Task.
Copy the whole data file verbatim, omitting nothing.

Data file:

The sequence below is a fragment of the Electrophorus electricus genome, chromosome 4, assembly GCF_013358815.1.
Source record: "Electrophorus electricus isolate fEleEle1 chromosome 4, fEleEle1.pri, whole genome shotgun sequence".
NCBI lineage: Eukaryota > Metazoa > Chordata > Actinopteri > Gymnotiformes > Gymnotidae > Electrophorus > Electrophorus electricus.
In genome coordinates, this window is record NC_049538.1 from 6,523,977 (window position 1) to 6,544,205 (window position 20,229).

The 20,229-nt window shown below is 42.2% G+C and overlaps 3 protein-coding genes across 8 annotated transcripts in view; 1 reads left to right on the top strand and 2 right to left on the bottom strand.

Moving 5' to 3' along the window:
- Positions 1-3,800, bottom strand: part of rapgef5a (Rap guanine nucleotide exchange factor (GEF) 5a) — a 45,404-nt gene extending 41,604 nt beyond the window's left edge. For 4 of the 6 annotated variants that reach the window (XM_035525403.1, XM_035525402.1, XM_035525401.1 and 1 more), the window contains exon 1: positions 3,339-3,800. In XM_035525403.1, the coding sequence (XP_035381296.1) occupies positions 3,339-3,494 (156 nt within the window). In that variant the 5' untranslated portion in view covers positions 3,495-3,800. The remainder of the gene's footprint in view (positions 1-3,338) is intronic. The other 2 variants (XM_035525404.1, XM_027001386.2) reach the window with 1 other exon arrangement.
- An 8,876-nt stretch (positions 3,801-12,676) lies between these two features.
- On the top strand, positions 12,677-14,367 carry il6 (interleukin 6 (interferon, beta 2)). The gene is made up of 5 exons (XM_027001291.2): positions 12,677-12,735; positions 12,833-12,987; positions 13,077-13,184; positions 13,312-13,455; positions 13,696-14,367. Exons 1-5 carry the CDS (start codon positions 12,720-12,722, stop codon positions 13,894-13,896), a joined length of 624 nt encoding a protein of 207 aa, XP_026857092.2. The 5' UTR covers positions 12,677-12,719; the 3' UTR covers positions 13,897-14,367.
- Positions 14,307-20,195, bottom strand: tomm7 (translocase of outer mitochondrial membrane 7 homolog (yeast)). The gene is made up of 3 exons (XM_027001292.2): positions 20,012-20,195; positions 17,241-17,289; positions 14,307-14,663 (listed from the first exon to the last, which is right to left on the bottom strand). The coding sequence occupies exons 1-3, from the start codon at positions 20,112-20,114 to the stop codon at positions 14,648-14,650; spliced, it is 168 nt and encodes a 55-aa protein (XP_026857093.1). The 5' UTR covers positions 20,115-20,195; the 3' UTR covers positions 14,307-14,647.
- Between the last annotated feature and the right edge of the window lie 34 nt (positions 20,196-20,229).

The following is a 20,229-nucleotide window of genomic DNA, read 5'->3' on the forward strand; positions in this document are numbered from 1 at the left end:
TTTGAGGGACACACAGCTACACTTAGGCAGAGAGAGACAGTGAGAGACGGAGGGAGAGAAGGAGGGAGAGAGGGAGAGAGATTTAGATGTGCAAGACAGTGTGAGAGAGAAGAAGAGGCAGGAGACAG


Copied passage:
The sequence below is a fragment of the Electrophorus electricus genome, chromosome 4, assembly GCF_013358815.1.
Source record: "Electrophorus electricus isolate fEleEle1 chromosome 4, fEleEle1.pri, whole genome shotgun sequence".
NCBI lineage: Eukaryota > Metazoa > Chordata > Actinopteri > Gymnotiformes > Gymnotidae > Electrophorus > Electrophorus electricus.
In genome coordinates, this window is record NC_049538.1 from 6,523,977 (window position 1) to 6,544,205 (window position 20,229).

The 20,229-nt window shown below is 42.2% G+C and overlaps 3 protein-coding genes across 8 annotated transcripts in view; 1 reads left to right on the top strand and 2 right to left on the bottom strand.

Moving 5' to 3' along the window:
- Positions 1-3,800, bottom strand: part of rapgef5a (Rap guanine nucleotide exchange factor (GEF) 5a) — a 45,404-nt gene extending 41,604 nt beyond the window's left edge. For 4 of the 6 annotated variants that reach the window (XM_035525403.1, XM_035525402.1, XM_035525401.1 and 1 more), the window contains exon 1: positions 3,339-3,800. In XM_035525403.1, the coding sequence (XP_035381296.1) occupies positions 3,339-3,494 (156 nt within the window). In that variant the 5' untranslated portion in view covers positions 3,495-3,800. The remainder of the gene's footprint in view (positions 1-3,338) is intronic. The other 2 variants (XM_035525404.1, XM_027001386.2) reach the window with 1 other exon arrangement.
- An 8,876-nt stretch (positions 3,801-12,676) lies between these two features.
- On the top strand, positions 12,677-14,367 carry il6 (interleukin 6 (interferon, beta 2)). The gene is made up of 5 exons (XM_027001291.2): positions 12,677-12,735; positions 12,833-12,987; positions 13,077-13,184; positions 13,312-13,455; positions 13,696-14,367. Exons 1-5 carry the CDS (start codon positions 12,720-12,722, stop codon positions 13,894-13,896), a joined length of 624 nt encoding a protein of 207 aa, XP_026857092.2. The 5' UTR covers positions 12,677-12,719; the 3' UTR covers positions 13,897-14,367.
- Positions 14,307-20,195, bottom strand: tomm7 (translocase of outer mitochondrial membrane 7 homolog (yeast)). The gene is made up of 3 exons (XM_027001292.2): positions 20,012-20,195; positions 17,241-17,289; positions 14,307-14,663 (listed from the first exon to the last, which is right to left on the bottom strand). The coding sequence occupies exons 1-3, from the start codon at positions 20,112-20,114 to the stop codon at positions 14,648-14,650; spliced, it is 168 nt and encodes a 55-aa protein (XP_026857093.1). The 5' UTR covers positions 20,115-20,195; the 3' UTR covers positions 14,307-14,647.
- Between the last annotated feature and the right edge of the window lie 34 nt (positions 20,196-20,229).

The following is a 20,229-nucleotide window of genomic DNA, read 5'->3' on the forward strand; positions in this document are numbered from 1 at the left end:
TTTGAGGGACACACAGCTACACTTAGGCAGAGAGAGACAGTGAGAGACGGAGGGAGAGAAGGAGGGAGAGAGGGAGAGAGATTTAGATGTGCAAGACAGTGTGAGAGAGAAGAAGAGGCAGGAGACAG